Monday, August 07, 2006

Stephen Hawking?

I interviewed Stephen Hawking just before the publication of A Brief History of Time. I wrote a nice enough piece, but I was uneasy for two reasons. First, I also interviewed his then wife and, entirely unprompted by me, she attacked him for his increasing intolerance. Secondly, I politely pointed out to him that his use of Wittgenstein in the book was simply wrong. He said it wasn't and would not argue further. After his subsequent rise to fame, I wrote other articles questioning his wisdom and received, as I recall, an angry letter from his mother. I also reviewed his later book The Universe in a Nutshell reasonably favourably, but pointed out that, this time, he had grossly misread the line from Hamlet that provided his title. The review will be in Selected Articles in a moment. This was such a gross misreading that it made me think Hawking either didn't care or he was unintelligent, the former obviously being the more likely explanation. Meanwhile, he has, of course, appeared in Star Trek and The Simpsons as a global emblem of high intelligence. Now he has also been in the news for raising the question - see here - how can the universe keep going for the next hundred years? He didn't have an answer, though he did say we would have to colonise space. I gather Hawking is a good physicist - though not, I am told, top rank - but his popular persona is palpably infantile and even illiterate, perhaps because he sees condescension as the appropriate vernacular for the masses. It is a most bizarre and ridiculous phenomenon.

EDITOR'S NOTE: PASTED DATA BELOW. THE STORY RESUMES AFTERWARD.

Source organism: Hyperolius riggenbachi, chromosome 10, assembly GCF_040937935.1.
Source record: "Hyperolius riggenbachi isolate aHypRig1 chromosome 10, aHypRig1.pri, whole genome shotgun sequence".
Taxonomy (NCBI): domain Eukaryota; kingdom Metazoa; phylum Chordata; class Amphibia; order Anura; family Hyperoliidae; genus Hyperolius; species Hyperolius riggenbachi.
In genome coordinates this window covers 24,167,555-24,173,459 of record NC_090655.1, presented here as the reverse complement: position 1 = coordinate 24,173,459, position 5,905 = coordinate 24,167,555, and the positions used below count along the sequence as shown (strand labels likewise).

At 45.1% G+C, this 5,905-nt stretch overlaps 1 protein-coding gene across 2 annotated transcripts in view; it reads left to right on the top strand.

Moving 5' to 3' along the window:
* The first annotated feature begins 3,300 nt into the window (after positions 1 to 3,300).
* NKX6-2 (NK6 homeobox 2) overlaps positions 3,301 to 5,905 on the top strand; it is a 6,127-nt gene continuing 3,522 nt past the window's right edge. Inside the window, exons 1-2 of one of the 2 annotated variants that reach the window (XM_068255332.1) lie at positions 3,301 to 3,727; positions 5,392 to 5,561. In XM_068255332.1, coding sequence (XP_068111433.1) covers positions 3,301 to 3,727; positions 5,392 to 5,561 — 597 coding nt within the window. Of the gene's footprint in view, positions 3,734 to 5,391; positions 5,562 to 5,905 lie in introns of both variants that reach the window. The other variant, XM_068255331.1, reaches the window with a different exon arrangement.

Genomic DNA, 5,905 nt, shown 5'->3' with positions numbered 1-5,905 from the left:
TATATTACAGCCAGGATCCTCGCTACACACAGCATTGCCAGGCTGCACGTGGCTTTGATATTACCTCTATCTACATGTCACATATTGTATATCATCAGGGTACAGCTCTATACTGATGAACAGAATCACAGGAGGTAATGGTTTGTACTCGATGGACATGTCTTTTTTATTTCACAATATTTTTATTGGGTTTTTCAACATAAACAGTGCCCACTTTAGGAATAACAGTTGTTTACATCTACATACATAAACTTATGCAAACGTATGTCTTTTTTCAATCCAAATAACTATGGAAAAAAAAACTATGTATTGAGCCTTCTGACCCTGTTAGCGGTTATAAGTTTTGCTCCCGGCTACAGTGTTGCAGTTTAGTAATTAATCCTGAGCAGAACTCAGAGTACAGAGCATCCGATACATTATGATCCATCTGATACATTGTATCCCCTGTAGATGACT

1. Just thinking on this Bryan, and it reminds me of Nietzsche's disgust with the Spirit of Democracy and its ever growing strength. You know the idea that we are all equal and this essentially at odds with an aristocratic sense. Illustrative of this seems to be how incredible genius such as Beethoven or El Greco would seem quite out of place in this age.
    How Hawking fits into this is that the intellect is not the friend of an intentionally created culture of idiocy shovelled down the masses' throats. But it would be nice to have the illusion of giving the intellect its fair due-we are an enlightened age after all. And so people get to feel a kind of awe for Hawking's pure mind while the pleasures of condescension at his physical condition. The intellect may be all well and good but would one really want to be Hawking! He is the perfect symbol of a neutered intellect that one has the generosity to patronise. DH Lawrence echoes here somewhere.
    So Hawking a kind of Elvis figure for the age, were he not born he would have had to have been created.

  2. Note that Hawking has also appeared in an episode of Futurama, in which he repeatedly takes the credit for other people's ideas. The following exchange is typical:

    Nichols: It's about that rip in space-time that you saw.

    Hawking: I call it a 'Hawking Hole'.

    Fry: No fair! I saw it first!

    Hawking: Who is The Journal of Quantum Physics going to believe?